There are multiple words in the English language that are similar to each other in pronunciation and spelling but can change the entire meaning of a sentence. For example, rational and rationale both are three syllabus words but their pronunciation varies slightly from each other. Their use in the formation of a sentence is also different since one is an adjective and the other one is a noun.
Rational vs Rationale
The main difference between Rational and Rationale is that rational is used as an adjective in a sentence whereas rationale is used as a noun while forming a sentence. The word rational means someone’s capability to think in a clear state of mind and reach a logical conclusion. It can also mean providing a logical explanation for someone’s action. On the other hand, the word rationale means providing a set of legal documents or a briefing behind a course of action or a big plan.
The word Rational is used in the English language since the 14th century. It is an adjective that refers to the quality of thinking logically and providing a sane and reasonable explanation for a work of a decision. The synonyms of rational are wise, reasonable, logical, perceptive, etc.
The word Rationale is used in the English language since 1657 and it has its roots in the Latin language. It is a noun that is referred to both formal and informal sets of arguments or documents to support a big course of action or plans. The synonyms of rationale are reasoning, hypothesis, arguments, etc.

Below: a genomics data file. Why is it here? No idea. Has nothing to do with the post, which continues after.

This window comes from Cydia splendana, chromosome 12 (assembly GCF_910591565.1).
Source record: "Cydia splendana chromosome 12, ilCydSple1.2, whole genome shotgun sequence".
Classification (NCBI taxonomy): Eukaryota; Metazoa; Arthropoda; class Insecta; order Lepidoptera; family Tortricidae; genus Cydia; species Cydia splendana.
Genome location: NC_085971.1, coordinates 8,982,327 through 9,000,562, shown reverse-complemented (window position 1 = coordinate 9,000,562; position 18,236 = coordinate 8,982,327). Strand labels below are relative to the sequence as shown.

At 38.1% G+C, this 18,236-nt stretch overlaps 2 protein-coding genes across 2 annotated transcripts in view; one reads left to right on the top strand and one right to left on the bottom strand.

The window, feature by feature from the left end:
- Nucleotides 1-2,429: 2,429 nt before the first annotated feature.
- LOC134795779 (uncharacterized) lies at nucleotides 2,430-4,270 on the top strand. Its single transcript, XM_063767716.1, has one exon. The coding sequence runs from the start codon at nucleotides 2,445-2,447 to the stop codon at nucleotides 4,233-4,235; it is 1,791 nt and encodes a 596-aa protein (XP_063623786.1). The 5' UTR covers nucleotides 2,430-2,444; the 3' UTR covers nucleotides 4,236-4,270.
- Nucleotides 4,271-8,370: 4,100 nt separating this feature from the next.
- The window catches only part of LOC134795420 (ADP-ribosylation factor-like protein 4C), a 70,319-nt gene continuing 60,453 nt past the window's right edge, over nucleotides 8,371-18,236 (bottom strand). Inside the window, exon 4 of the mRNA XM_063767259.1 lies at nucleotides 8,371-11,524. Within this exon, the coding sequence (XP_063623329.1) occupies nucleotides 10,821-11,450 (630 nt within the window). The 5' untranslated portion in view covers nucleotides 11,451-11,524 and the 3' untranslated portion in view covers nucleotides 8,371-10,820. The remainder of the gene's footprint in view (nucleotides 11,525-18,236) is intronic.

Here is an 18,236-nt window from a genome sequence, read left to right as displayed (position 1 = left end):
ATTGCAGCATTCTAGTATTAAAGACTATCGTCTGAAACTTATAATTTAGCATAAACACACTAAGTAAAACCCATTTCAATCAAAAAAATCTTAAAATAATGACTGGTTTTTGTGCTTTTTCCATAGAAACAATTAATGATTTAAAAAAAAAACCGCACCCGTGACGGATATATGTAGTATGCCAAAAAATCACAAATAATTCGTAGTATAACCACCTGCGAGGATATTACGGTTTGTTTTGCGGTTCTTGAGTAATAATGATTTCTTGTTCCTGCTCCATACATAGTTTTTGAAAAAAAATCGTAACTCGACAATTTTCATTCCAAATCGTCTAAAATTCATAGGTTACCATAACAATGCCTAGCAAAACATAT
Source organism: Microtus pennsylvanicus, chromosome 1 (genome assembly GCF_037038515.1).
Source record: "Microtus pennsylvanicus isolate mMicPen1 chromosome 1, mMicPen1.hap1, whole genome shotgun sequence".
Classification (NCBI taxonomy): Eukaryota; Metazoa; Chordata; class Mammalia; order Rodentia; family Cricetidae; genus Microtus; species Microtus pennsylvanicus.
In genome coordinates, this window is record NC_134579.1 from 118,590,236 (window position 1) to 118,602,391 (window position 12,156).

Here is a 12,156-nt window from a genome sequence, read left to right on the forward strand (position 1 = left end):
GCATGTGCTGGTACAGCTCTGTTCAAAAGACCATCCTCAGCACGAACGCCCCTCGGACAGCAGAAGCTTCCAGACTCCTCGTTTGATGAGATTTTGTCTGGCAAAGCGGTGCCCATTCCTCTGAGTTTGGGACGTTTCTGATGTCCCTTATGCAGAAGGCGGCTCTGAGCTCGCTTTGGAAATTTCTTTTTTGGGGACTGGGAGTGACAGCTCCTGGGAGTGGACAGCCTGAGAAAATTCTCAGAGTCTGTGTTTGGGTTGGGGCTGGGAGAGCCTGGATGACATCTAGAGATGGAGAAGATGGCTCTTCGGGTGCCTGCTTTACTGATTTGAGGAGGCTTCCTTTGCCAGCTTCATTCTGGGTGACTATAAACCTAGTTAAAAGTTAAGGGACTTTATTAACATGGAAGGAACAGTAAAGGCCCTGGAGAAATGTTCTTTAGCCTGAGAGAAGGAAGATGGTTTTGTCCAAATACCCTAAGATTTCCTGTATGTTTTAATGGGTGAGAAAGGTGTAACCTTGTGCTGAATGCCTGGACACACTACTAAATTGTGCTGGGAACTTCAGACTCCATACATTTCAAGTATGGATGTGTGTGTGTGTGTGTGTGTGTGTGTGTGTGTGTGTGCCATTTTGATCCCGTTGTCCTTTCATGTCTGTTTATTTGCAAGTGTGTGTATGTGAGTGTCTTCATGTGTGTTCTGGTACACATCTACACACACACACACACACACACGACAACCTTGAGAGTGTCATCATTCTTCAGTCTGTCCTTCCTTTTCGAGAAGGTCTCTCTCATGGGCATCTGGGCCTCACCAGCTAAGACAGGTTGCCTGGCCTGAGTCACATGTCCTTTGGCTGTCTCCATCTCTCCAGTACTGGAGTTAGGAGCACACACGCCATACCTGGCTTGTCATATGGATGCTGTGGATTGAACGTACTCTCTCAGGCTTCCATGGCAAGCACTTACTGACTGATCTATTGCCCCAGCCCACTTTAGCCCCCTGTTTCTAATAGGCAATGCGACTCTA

Comparison Table Between Rational and Rationale
|Parameters of Comparison||Rational||Rationale|
|Meaning||Rational means someone’s ability to think clearly and provide a logical reason.||Rationale means to provide a set of logical documents or reasons behind a big course of action.|
|Part of speech||Rational is an adjective thus it can be used to describe a noun.||Rationale is a noun and itself represents proper reasoning or documents.|
|Pronunciation||Rational is a three syllabus word and it is pronounced as rash-uh-null.||Rationale is a three syllabus word and it is pronounced as rash-uh-nal.|
|History||English people started using the word Rational in the 14th century.||The word Rationale has its roots in the Latin language but it started gaining popularity in the English language in 1657.|
|Use||A person is called rational when he/she seems to come to a logical conclusion and provides proper reasoning for it.||One can present rationale either in form of legal documents or verbal reasoning depending on the profession.|
|Example||I am sure he has a perfectly rational explanation for what he did.||The chief financial officer asked her to provide a rationale for the large expense plan.|
What is Rational?
The word Rational is used as an adjective in a sentence. Though it is used in the English language since the 14th century, it is originally derived from the Latin word rationalis. The meaning of the word rational is to be logical and think from a sane state of mind and arrive at a reasonable conclusion. It is very commonly used in the English language to reflect the capabilities of a valid decision.